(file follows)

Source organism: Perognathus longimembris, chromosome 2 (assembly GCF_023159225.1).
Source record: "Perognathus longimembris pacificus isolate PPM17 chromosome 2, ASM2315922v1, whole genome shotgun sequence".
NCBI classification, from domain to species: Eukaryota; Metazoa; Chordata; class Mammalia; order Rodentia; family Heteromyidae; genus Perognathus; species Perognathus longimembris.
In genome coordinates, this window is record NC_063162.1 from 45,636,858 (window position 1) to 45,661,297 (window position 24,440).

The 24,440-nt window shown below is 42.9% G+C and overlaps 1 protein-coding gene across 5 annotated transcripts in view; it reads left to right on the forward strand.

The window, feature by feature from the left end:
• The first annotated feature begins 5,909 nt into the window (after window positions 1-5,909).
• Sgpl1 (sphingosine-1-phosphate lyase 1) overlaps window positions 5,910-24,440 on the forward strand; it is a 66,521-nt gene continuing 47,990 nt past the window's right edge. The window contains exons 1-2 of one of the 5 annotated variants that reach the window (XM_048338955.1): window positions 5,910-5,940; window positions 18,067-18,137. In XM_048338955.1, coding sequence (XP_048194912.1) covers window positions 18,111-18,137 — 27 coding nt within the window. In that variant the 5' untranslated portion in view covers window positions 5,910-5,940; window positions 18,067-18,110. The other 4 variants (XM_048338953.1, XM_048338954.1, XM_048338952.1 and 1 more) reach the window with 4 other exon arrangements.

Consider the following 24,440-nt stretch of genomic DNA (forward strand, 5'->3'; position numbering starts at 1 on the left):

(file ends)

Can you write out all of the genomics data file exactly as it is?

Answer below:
Source organism: Perognathus longimembris, chromosome 2 (assembly GCF_023159225.1).
Source record: "Perognathus longimembris pacificus isolate PPM17 chromosome 2, ASM2315922v1, whole genome shotgun sequence".
NCBI classification, from domain to species: Eukaryota; Metazoa; Chordata; class Mammalia; order Rodentia; family Heteromyidae; genus Perognathus; species Perognathus longimembris.
In genome coordinates, this window is record NC_063162.1 from 45,636,858 (window position 1) to 45,661,297 (window position 24,440).

The 24,440-nt window shown below is 42.9% G+C and overlaps 1 protein-coding gene across 5 annotated transcripts in view; it reads left to right on the forward strand.

The window, feature by feature from the left end:
• The first annotated feature begins 5,909 nt into the window (after window positions 1-5,909).
• Sgpl1 (sphingosine-1-phosphate lyase 1) overlaps window positions 5,910-24,440 on the forward strand; it is a 66,521-nt gene continuing 47,990 nt past the window's right edge. The window contains exons 1-2 of one of the 5 annotated variants that reach the window (XM_048338955.1): window positions 5,910-5,940; window positions 18,067-18,137. In XM_048338955.1, coding sequence (XP_048194912.1) covers window positions 18,111-18,137 — 27 coding nt within the window. In that variant the 5' untranslated portion in view covers window positions 5,910-5,940; window positions 18,067-18,110. The other 4 variants (XM_048338953.1, XM_048338954.1, XM_048338952.1 and 1 more) reach the window with 4 other exon arrangements.

Consider the following 24,440-nt stretch of genomic DNA (forward strand, 5'->3'; position numbering starts at 1 on the left):